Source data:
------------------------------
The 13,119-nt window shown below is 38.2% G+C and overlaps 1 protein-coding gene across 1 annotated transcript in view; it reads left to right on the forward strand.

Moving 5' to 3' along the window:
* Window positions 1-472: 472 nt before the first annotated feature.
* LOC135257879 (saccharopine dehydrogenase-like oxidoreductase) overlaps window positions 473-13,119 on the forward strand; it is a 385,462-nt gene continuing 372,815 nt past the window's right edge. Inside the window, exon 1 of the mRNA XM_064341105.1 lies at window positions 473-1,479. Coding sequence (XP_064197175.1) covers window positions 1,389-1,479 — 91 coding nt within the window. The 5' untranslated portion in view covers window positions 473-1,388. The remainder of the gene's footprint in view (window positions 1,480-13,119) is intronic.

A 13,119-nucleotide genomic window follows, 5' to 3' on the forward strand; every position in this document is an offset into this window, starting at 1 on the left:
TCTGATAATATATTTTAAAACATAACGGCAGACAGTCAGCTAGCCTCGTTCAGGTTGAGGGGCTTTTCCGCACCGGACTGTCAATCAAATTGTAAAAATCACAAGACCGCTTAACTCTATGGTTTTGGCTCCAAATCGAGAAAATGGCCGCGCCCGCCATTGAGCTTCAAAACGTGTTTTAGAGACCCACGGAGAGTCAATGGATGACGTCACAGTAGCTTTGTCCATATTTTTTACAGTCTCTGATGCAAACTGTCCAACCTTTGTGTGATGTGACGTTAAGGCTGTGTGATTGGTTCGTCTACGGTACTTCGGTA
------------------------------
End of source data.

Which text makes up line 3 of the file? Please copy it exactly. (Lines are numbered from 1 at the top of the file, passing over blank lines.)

* Window positions 1-472: 472 nt before the first annotated feature.